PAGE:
"My dad has been a nurse for nearly 20 years. He has moved around from working in the ER to radiology and now the ICU. He is one of the most well-respected nurses in the hospital. I would know because I worked at the same place as a phlebotomist.
Anyway, our hospital is a 'bariatric center of excellence' so you know what that entails: some pretty big patients.
So this one day, I go up onto the fourth floor in the neuro unit to get a blood draw and as soon as I step off the elevator, I smell poop. Foul, rotten egg smelling poop. I don't think much of it as the hospital is older and is poorly ventilated (I know, right?) But when I get home, I ask my dad about it since the ICU is on the same floor.
He said that they had a guy who was 550lbs in the unit, and he was having some abdominal pain. It turns out he hadn't had a bowel movement in almost a month. Before he was transferred to our ICU, other clinics had tried giving him a few enemas to no avail.
So my dad is saying that he is putting in one of those balloons into the guy's butthole so he can attach a bag, like a catheter. He turns around to check a monitor, and he hears this dripping noise behind him. Turns back around, and there is a river of poop falling from the bed. The entire floor is covered in a month's worth of poop, dripping, splashing, all over everything, including my poor dad. He and all the nurses roll up their scrubs like they're going clamming, and after an hour or so get this guy cleaned up. Housekeeping stopped by and just left a cart for them and said, 'Nope!'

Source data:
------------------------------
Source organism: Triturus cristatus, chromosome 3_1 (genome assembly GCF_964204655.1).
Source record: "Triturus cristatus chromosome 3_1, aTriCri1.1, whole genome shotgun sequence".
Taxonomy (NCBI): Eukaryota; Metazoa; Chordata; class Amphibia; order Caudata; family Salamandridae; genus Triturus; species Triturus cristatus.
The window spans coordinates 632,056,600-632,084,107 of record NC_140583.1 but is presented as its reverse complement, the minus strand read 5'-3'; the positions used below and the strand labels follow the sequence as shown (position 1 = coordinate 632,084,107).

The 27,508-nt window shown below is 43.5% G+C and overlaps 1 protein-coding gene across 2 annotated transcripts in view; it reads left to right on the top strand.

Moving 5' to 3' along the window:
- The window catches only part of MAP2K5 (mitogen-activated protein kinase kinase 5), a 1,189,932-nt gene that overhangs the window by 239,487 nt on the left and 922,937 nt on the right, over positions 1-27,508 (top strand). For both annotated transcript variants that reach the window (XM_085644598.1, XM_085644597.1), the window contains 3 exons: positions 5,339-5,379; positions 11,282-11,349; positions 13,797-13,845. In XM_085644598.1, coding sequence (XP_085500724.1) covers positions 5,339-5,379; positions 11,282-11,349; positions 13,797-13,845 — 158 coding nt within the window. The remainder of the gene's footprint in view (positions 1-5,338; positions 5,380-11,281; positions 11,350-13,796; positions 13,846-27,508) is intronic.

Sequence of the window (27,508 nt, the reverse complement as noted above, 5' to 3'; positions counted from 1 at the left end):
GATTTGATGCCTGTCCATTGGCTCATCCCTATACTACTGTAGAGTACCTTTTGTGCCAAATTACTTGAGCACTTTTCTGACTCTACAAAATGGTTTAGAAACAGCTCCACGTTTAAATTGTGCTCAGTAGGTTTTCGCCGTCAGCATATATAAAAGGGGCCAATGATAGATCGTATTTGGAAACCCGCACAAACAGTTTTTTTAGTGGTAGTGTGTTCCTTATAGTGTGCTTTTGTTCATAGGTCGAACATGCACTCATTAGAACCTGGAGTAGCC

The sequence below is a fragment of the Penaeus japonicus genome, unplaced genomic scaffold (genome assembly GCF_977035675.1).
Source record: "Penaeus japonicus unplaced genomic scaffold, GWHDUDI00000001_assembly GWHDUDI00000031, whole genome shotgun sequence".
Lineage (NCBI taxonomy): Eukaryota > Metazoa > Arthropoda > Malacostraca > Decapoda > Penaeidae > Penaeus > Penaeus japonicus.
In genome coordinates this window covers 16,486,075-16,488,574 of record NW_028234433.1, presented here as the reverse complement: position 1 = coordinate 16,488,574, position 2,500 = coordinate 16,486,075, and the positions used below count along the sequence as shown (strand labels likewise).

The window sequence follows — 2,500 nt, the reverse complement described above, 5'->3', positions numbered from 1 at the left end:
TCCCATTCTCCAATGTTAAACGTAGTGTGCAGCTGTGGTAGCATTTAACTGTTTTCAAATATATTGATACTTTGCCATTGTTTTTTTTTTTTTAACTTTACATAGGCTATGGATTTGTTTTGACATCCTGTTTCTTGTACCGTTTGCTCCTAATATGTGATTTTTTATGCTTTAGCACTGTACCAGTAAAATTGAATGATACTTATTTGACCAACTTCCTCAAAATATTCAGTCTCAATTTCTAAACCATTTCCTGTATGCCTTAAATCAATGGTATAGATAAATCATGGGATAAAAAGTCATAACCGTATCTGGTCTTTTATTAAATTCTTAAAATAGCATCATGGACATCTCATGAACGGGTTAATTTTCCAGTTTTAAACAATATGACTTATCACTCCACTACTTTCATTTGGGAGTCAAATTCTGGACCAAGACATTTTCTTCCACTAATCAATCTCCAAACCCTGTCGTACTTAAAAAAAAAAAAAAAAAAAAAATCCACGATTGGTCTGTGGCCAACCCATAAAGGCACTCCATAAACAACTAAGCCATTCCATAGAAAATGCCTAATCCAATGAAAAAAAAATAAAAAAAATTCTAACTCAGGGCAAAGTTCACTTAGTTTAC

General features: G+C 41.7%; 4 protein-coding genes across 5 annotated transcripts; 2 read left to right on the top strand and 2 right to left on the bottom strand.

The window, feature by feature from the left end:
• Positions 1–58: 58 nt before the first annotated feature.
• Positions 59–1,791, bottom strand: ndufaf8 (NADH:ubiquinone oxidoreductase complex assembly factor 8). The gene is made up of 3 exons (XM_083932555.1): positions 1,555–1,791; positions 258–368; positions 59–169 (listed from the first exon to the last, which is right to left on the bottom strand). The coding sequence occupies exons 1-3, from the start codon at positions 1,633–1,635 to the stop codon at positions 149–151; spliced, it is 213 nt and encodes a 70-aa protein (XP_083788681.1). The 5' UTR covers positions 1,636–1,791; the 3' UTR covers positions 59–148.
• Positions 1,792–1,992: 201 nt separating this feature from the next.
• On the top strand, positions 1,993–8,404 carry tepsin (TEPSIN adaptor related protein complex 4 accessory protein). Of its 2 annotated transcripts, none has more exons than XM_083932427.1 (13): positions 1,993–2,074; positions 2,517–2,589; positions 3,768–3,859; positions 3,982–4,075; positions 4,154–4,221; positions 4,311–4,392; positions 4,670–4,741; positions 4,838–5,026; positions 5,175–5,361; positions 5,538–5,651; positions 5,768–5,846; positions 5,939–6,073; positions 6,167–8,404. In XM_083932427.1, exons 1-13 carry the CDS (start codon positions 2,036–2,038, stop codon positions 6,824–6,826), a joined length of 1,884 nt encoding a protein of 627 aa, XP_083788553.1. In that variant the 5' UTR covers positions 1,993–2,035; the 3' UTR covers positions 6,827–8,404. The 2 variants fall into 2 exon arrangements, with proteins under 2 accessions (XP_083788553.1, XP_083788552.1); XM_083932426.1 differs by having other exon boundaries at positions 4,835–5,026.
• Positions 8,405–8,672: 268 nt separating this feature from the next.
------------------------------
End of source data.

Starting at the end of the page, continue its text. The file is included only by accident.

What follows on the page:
I guess right after they finished cleaning it happened AGAIN. I don't even want to imagine the smell in that room if it was enough to stink up the whole fourth floor! I can't begin to describe the respect I have for nurses."
"I'm a nursing student. We just finished our first clinical placement at a nursing home. This didn't happen to me, but my friend did something ridiculously funny. She was dressing a man, and while pulling his pants up/down (not sure), he started to do a really big poo. So she put her hand out under his bum and caught it. The other nurse starts laughing her head off at my friend standing there with a huge poop in her hand. She asked her why she didn't just let it fall to the floor and all she could say was 'I panicked.'"